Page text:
John Pershing

John Joseph “Black Jack” Pershing (September 13, 1860-July 15, 1948) was a United States soldier and general officer. He was born near Laclede, Missouri and graduated from United States Military Academy at West Point, New York in 1886; he later joined the tactical staff at West Point in 1897.

In 1895 John J. Pershing took command of the US Army’s 10th Cavalry Regiment, African-American soldiers under white officers, in action against the Plains Indians. Here Pershing gained his nickname “Black Jack”, from the fact that he was willing to lead black soldiers into combat. Pershing was an outspoken advocate of the value of “colored” soldiers in the US military.

During the Spanish-American War, Pershing fought with distinction at Kettle and San Juan hills in Cuba. He subsequently oversaw a series of expeditions against hostile resistance in the Philippines in 1899 during the Philippine-American War, and was stationed as military attaché in Tokyo in 1905. After serving as an observer in the Russo-Japanese War, he was returned to the Philippines as governor of the Moro Province in 1909.

Under the command of General Frederick Funston, Pershing led the 8th Brigade in 1914 on the difficult Punitive Expedition into Mexico in search of the outlaw Pancho Villa. During this time, George S. Patton served as one of Pershing’s aides de camp.

In 1917, President Woodrow Wilson named Pershing to command of the American Expeditionary Forces, a post which he retained until 1918; he was responsible for the organization, training, and supply of an inexperienced force that eventually grew to over two million soldiers. On arriving in Europe during World War I, Pershing fought continual political campaigns to keep the AEF from being split up to augment British and French forces. During this time, George C. Marshall served as one of Pershing’s aides de camp.

The AEF’s offensives at Meuse-Argonne and Saint-Mihiel in France were largely responsible for hastening the Allied victory and the German armistice; these successes were largely credited to Pershing, and he became the most celebrated American leader of the war. In recognition of his distinguished service, the U.S. Congress authorized the President to promote Pershing to General of the Armies of the United States, a rank only he held (Lieutenant General George Washington was posthumously promoted to this rank by President Gerald Ford, and is the only officer in American history to outrank Pershing).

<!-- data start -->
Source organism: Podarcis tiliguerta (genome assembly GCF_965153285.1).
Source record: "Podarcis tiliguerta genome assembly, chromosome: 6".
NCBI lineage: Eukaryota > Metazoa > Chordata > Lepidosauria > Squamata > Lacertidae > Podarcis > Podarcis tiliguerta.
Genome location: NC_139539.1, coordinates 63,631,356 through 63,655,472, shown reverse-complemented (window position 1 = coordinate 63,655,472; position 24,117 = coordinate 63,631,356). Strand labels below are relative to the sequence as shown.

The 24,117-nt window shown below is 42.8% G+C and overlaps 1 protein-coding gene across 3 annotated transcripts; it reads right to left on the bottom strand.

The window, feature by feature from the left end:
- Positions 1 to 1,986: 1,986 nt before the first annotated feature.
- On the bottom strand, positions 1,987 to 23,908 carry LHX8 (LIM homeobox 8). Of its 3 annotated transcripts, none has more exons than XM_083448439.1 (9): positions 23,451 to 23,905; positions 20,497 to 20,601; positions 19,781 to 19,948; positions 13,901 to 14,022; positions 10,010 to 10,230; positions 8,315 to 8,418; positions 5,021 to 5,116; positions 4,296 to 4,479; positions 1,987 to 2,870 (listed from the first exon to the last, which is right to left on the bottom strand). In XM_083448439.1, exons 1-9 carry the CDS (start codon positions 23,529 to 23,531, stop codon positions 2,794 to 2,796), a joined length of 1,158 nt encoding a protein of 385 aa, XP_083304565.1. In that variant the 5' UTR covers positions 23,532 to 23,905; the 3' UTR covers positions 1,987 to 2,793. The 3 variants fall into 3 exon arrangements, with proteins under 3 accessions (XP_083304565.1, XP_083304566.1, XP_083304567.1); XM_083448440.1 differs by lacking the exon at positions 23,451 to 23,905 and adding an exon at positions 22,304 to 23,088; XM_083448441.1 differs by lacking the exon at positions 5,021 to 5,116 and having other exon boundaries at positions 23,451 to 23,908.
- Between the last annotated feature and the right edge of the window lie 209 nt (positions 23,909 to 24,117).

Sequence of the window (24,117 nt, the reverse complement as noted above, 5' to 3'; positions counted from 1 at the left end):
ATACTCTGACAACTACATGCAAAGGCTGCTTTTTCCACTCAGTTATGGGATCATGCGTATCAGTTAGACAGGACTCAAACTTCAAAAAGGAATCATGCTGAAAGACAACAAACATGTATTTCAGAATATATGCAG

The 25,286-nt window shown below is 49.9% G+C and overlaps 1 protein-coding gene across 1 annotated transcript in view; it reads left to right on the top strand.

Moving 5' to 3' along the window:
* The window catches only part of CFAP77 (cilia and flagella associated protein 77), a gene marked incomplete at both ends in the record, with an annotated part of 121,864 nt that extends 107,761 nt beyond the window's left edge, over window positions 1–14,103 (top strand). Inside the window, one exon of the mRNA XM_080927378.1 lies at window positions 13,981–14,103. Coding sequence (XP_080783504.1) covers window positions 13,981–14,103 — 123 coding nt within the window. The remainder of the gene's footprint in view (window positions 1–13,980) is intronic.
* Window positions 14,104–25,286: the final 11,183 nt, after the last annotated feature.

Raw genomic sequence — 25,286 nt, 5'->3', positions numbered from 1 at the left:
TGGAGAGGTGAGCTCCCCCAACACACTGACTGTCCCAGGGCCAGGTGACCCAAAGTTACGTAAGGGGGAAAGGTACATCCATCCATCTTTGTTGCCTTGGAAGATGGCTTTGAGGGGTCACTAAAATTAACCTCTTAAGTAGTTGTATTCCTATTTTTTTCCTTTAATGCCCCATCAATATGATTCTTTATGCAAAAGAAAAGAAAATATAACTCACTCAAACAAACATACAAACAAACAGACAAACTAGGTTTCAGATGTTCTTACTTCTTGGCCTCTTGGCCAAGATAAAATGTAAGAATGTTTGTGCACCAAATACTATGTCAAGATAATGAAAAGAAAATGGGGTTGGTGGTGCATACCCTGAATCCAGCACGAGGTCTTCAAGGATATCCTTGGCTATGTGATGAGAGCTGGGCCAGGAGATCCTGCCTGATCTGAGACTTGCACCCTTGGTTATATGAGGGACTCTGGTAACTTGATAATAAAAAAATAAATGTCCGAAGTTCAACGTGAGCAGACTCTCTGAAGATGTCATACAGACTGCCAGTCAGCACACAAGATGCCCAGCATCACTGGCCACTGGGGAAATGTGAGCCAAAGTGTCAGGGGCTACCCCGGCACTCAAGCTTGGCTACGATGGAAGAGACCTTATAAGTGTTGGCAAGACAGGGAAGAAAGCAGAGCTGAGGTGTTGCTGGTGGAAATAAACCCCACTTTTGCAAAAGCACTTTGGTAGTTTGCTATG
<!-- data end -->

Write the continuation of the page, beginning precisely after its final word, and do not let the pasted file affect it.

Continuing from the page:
There was a movement to make Pershing President of the United States. While he refused to actively campaign for the office, in a newspaper article he said that he “wouldn’t decline to serve” if the people wanted him; this made front page headlines. However Pershing was a Republican Party member, and many Republican Party leaders considered Pershing too closely tied to the policies of Democratic Party President Wilson. The Republican nomination went to Warren G. Harding

“Black Jack” Pershing served as Chief of Staff, United States Army, from 1921 to 1924.

His memoirs, My Experiences in the World War, were awarded the 1932 Pulitzer Prize for history.

In 1940, he was an outspoken advocate of aid for Great Britain during World War II. Although he outranked the newly-minted five-star Generals of the Army created in December 1944, Pershing never wore more than four stars.

John Joseph Pershing is buried in Arlington National Cemetery, near the gravesites of the soldiers he commanded in Europe.